Movie Trailer for The Soloist

The Soloist is the story of two remarkable men and how each positively changed the life of the other.  Particularly impressive are the performances of Jamie Fox and Robert Downey Jr.  (below, are photos of the two men portrayed in the movie by the two actors).

04/20/2009 - Nathaniel Ayers - "The Soloist" Los Angeles Premiere - Arrivals - Paramount Theatre - Hollywood, CA, USA - Keywords: - 0 - - Photo Credit: Chris Hatcher / PR Photos - Contact (1-866-551-7827)

Nathaniel Ayers


Steve Lopez



Movies for Readers: The Zookeeper’s Wife

the_zookeepers_wifeThis week’s Movies for Readers is The Zookeeper’s Wife, based on Diane Ackerman’s 2007 nonfiction book about how the wife of a Warsaw zookeeper (along with her husband) used the cover of the zoo to save the lives of approximately 300 Jews during the World War II Nazi occupation of Poland.  The book, and thus the movie, are based upon the unpublished diary of Antonina Żabińska, the wife of Jan Żabińska who was director of the Warsaw Zoo at the time of the German invasion of Poland (September 1, 1939).


Movie Trailer: The Zookeeper’s Wife

The movie stars Jessica Chastain, Daniel Brühl, Johan Heldenbergh, and Michael McElhatton and is scheduled for a March 17, 2017 release.  The book was both a popular and a critical success, so I’m hoping that the movie does it justice – the trailer makes me think that it likely did so.

Movies for Readers: Live by Night

This week’s Movies for Readers is especially for all the Dennis Lehane fans out there who remember Lehane’s 2012 novel Live by Night upon which the movie of the same name is based.  The novel is set in the 1920s and 1930s and explores how the son of a Boston police captain moves to Florida where he becomes a major crime figure involved in bootlegging and rum-running.

Official Trailer for Live by Night

It should be noted that this is very much a Ben Affleck project, as Affleck not only plays the film’s main character but was also its director and screenplay author.  Shooting on the film, which was completed in February 2016, largely took place in Georgia (Brunswick, Savannah, and Fort Pulaski National Monument) with additional scenes shot in California and Massachusetts.

The movie will see a limited release on Christmas day with wide release following on January 13, 2017.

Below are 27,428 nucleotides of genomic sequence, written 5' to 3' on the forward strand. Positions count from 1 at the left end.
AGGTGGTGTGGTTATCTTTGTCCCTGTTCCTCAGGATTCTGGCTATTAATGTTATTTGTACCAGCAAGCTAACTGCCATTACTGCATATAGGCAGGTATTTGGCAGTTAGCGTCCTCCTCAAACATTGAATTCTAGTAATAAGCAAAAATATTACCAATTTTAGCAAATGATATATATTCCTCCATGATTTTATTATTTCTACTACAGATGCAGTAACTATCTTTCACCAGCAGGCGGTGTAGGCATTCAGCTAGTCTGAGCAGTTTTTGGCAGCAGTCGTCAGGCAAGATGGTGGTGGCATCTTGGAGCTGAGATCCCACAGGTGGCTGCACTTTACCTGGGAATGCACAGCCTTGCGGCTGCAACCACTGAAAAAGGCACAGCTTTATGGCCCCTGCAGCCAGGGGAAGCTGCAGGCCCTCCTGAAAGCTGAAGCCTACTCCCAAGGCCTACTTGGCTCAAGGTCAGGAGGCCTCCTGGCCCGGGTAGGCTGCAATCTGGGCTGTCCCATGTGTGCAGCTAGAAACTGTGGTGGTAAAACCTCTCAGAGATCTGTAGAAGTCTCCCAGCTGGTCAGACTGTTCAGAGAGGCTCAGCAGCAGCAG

Indian Summers, Season Two: It’s Over Way too Soon

indian-summersDespite my good intentions, I never did get around to composing a new post yesterday – and I blame that entirely on the second season of the wonderful Channel 4/PBS series Indian Summers. Sadly, although I didn’t know it until this morning, there will be no third season for the series because the U.K.’s Channel 4 has decided against commissioning more episodes of the 1930s period drama.

None of my television viewing is done “live,” as I much prefer to record the programs for later viewing at my leisure, along with the added advantage of being able to fast-forward my way through the commercials that generally take up about 25% of the time it takes to watch anything on commercial television these days.

Those of you not familiar with Indian Summers should know that it is set in 1930s India during the critical years that a move for independence was growing among the general population of that country. Gandhi is mentioned several times in the second series, although I don’t recall him actually being portrayed on screen (I could easily be mistaken about that). The series did a good job of portraying the events of the day through the eyes of the British administrators, pro-British Indians, Indians who worked for the British strictly out of necessity, and Indians who were willing, at the end, to die for their country’s independence. The last episode of the series also ventured into the volatile split between the Muslim and Farsi populations of the country.